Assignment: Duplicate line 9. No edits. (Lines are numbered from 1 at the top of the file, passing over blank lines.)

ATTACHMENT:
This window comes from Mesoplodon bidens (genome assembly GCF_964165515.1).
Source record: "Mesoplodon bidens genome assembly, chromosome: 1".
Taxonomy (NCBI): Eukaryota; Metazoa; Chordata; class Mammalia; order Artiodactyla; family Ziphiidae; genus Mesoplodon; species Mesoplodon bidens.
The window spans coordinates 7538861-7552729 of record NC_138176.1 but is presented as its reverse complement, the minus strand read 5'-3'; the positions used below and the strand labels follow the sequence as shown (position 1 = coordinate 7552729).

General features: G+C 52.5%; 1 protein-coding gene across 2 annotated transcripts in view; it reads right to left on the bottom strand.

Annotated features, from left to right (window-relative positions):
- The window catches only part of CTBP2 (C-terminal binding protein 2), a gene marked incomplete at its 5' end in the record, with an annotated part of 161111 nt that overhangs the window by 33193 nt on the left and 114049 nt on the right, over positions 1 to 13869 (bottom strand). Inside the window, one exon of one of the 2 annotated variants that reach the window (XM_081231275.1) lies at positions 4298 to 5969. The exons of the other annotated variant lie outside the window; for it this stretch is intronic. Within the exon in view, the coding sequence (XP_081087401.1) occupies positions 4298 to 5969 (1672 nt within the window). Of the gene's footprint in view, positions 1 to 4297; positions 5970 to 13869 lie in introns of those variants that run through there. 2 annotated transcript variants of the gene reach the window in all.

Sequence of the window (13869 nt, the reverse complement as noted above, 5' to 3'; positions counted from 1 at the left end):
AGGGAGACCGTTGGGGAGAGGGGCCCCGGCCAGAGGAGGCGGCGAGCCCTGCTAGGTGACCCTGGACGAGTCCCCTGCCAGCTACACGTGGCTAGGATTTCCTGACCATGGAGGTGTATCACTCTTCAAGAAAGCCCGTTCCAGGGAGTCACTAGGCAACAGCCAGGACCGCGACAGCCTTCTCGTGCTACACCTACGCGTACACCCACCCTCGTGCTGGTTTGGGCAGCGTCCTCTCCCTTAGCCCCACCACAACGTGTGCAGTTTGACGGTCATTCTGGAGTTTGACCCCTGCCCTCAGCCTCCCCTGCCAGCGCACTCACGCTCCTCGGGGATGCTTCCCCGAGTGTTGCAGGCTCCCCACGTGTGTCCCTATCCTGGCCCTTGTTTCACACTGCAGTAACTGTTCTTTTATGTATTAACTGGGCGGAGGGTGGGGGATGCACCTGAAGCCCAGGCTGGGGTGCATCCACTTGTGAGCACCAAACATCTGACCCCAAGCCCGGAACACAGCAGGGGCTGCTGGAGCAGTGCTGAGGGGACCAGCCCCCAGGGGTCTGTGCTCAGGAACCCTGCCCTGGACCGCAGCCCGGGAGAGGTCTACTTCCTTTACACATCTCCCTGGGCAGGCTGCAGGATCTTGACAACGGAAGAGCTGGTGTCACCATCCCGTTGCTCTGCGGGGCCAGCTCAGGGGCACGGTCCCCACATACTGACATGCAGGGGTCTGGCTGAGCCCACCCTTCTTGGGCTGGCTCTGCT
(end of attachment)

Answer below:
AGGGAGACCGTTGGGGAGAGGGGCCCCGGCCAGAGGAGGCGGCGAGCCCTGCTAGGTGACCCTGGACGAGTCCCCTGCCAGCTACACGTGGCTAGGATTTCCTGACCATGGAGGTGTATCACTCTTCAAGAAAGCCCGTTCCAGGGAGTCACTAGGCAACAGCCAGGACCGCGACAGCCTTCTCGTGCTACACCTACGCGTACACCCACCCTCGTGCTGGTTTGGGCAGCGTCCTCTCCCTTAGCCCCACCACAACGTGTGCAGTTTGACGGTCATTCTGGAGTTTGACCCCTGCCCTCAGCCTCCCCTGCCAGCGCACTCACGCTCCTCGGGGATGCTTCCCCGAGTGTTGCAGGCTCCCCACGTGTGTCCCTATCCTGGCCCTTGTTTCACACTGCAGTAACTGTTCTTTTATGTATTAACTGGGCGGAGGGTGGGGGATGCACCTGAAGCCCAGGCTGGGGTGCATCCACTTGTGAGCACCAAACATCTGACCCCAAGCCCGGAACACAGCAGGGGCTGCTGGAGCAGTGCTGAGGGGACCAGCCCCCAGGGGTCTGTGCTCAGGAACCCTGCCCTGGACCGCAGCCCGGGAGAGGTCTACTTCCTTTACACATCTCCCTGGGCAGGCTGCAGGATCTTGACAACGGAAGAGCTGGTGTCACCATCCCGTTGCTCTGCGGGGCCAGCTCAGGGGCACGGTCCCCACATACTGACATGCAGGGGTCTGGCTGAGCCCACCCTTCTTGGGCTGGCTCTGCT